Through the Center for Advancing Professional Excellence (CAPE), the school has participated in research endeavors with the Center for Disease Control and Prevention, as well as the Department of Veterans Affairs. A partnership with the Colorado Department of Public Health and Environment allowed for the rollout of the first competency-based skills assessment for patient navigators serving a diverse population across the state.
In 2018, faculty accomplishments included the Gold Humanism Award, Excellence in Patient Care Award, and Clinical Excellence Award.
Notable Programs at the University of Colorado School of Medicine
University of Colorado School of Medicine: Enrollment, Acceptance, Tuition, and more
In order to apply to the University of Colorado School of Medicine, students must have a minimum of 120 semester hours of credit across a four-year curriculum. While an undergraduate degree is not required, most applicants either have completed—or are in the process of completing—a bachelor’s degree before they matriculate.
Students must have taken the following courses:
- Human Biology – 8 hours
- General Chemistry – 8 hours
- Organic Chemistry – 8 hours
- General Physics – 8 hours
- English Literature/Composition – 6 hours
- College-Level Mathematics (Algebra and Above) – 6 hours
Qualified candidates may also have taken courses in biochemistry, computer sciences, genetics, humanities, and social sciences. Applicants who have taken the required coursework are all considered, regardless of their major, if they can demonstrate effective learning habits, critical thinking skills, and a habit of life-long learning.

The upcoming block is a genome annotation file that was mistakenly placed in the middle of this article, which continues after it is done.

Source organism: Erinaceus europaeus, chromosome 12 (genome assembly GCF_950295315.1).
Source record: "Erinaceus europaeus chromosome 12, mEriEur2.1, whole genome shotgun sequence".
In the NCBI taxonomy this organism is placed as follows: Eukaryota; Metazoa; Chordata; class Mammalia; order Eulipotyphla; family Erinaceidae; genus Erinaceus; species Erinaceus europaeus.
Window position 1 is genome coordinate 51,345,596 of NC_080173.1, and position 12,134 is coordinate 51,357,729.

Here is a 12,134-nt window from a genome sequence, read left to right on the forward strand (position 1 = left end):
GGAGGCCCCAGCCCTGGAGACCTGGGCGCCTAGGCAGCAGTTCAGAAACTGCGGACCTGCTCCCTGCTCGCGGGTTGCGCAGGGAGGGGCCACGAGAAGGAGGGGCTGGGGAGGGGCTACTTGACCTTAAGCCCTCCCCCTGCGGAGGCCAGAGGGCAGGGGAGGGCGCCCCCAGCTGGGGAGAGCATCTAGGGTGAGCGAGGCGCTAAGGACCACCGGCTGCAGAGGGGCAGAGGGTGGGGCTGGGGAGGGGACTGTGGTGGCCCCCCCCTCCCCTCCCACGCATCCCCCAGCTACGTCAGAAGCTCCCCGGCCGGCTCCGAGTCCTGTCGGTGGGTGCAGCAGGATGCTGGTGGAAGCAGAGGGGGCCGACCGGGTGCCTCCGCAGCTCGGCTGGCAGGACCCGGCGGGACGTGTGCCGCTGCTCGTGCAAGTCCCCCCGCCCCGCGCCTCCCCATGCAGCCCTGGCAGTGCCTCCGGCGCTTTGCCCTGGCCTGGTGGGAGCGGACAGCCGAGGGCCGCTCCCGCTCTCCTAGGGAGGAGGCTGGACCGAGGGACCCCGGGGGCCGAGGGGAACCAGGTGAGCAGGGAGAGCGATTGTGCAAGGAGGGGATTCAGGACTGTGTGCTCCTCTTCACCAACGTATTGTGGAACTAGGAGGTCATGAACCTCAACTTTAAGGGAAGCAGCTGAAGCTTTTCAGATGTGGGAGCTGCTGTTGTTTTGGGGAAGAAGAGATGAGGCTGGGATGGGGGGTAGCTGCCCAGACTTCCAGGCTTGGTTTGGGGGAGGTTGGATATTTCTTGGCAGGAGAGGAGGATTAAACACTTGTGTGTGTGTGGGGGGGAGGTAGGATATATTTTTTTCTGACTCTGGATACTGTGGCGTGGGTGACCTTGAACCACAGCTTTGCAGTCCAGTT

In order to apply, students must also submit three-to-five letters of recommendation from faculty members or supervisors. Applicants are encouraged to choose individuals with whom they have worked in the last year to write their letters of recommendation.
The University of Colorado does accept transfer students, as long as they have advanced standing and are transferring from another LCME accredited medical school. They must have completed their basic science training but not their clerkship training.
What is the enrollment rate for the University of Colorado School of Medicine?
In the 2017-2018 application cycle, 7347 candidates applied to the University of Colorado School of Medicine. 642 applicants received an interview (8.7% interview rate) and 183 ultimately enrolled (2.5%).
How expensive is tuition at the University of Colorado School of Medicine?
For the 2019-2020 year, first-year medical students who are residents of Colorado paid $40,348 in tuition. Out-of-state students paid $66,303 for their first-year and between $62,000 and $65,000 for the following three years.
Financial aid and scholarships are available for qualified students. The University of Colorado School of Medicine offers scholarships in the following categories:
- Diversity and Equity
- Leadership and Merit
- Commitment to Primary Care
- Commitment to Rural Care
When is the application deadline for the University of Colorado School of Medicine?
Here is the application cycle for the University of Colorado School of Medicine:
- Early June: AMCAS Application opens
- July 2: Earliest date to submit supplemental application
- September – February: Interviews are conducted
- October 15: AMCAS application deadline
- October 15: Offers of admissions begin to be extended
- December 15: Supplemental application deadline
- July 3: Deadline to commit to enroll.
Applications are assessed on a rolling basis and the application fee is $100.
Median MCAT Scores for the University of Colorado School of Medicine
Candidates accepted in the 2017-2018 application cycle had a median undergraduate GPA of 3.76 and median MCAT scores of 511.
In 2019, students graduating from the University of Colorado School of Medicine matched into programs in specialties including family medicine, general surgery, anesthesiology, pediatrics, internal medicine, neurology, pathology, psychiatry, and more.
Match locations included the University of Colorado, University of Texas, Duke University, Cleveland Clinic, Emory University, Stanford University, Johns Hopkins Hospital, Ohio State University, Mayo Clinic, and others.